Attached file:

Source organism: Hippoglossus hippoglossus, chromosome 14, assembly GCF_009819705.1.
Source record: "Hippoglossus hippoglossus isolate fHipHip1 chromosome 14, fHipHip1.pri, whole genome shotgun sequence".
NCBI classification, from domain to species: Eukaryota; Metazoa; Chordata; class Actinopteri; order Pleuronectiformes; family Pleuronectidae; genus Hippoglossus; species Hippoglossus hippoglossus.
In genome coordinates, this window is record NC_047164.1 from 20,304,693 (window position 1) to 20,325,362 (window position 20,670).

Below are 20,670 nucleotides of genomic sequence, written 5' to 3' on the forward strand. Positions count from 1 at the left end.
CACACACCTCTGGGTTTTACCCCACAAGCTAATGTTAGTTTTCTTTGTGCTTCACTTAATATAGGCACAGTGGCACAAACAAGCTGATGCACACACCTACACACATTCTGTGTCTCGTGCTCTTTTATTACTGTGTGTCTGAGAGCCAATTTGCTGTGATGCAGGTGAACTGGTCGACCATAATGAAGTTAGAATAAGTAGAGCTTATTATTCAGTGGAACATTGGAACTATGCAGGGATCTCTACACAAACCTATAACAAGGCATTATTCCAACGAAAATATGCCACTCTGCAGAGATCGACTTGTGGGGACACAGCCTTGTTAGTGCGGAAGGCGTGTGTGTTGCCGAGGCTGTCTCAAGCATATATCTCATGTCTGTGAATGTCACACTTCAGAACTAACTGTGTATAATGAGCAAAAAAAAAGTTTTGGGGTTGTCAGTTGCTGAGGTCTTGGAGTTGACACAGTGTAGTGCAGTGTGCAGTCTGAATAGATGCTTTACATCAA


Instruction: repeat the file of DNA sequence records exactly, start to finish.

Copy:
Source organism: Hippoglossus hippoglossus, chromosome 14, assembly GCF_009819705.1.
Source record: "Hippoglossus hippoglossus isolate fHipHip1 chromosome 14, fHipHip1.pri, whole genome shotgun sequence".
NCBI classification, from domain to species: Eukaryota; Metazoa; Chordata; class Actinopteri; order Pleuronectiformes; family Pleuronectidae; genus Hippoglossus; species Hippoglossus hippoglossus.
In genome coordinates, this window is record NC_047164.1 from 20,304,693 (window position 1) to 20,325,362 (window position 20,670).

Below are 20,670 nucleotides of genomic sequence, written 5' to 3' on the forward strand. Positions count from 1 at the left end.
CACACACCTCTGGGTTTTACCCCACAAGCTAATGTTAGTTTTCTTTGTGCTTCACTTAATATAGGCACAGTGGCACAAACAAGCTGATGCACACACCTACACACATTCTGTGTCTCGTGCTCTTTTATTACTGTGTGTCTGAGAGCCAATTTGCTGTGATGCAGGTGAACTGGTCGACCATAATGAAGTTAGAATAAGTAGAGCTTATTATTCAGTGGAACATTGGAACTATGCAGGGATCTCTACACAAACCTATAACAAGGCATTATTCCAACGAAAATATGCCACTCTGCAGAGATCGACTTGTGGGGACACAGCCTTGTTAGTGCGGAAGGCGTGTGTGTTGCCGAGGCTGTCTCAAGCATATATCTCATGTCTGTGAATGTCACACTTCAGAACTAACTGTGTATAATGAGCAAAAAAAAAGTTTTGGGGTTGTCAGTTGCTGAGGTCTTGGAGTTGACACAGTGTAGTGCAGTGTGCAGTCTGAATAGATGCTTTACATCAA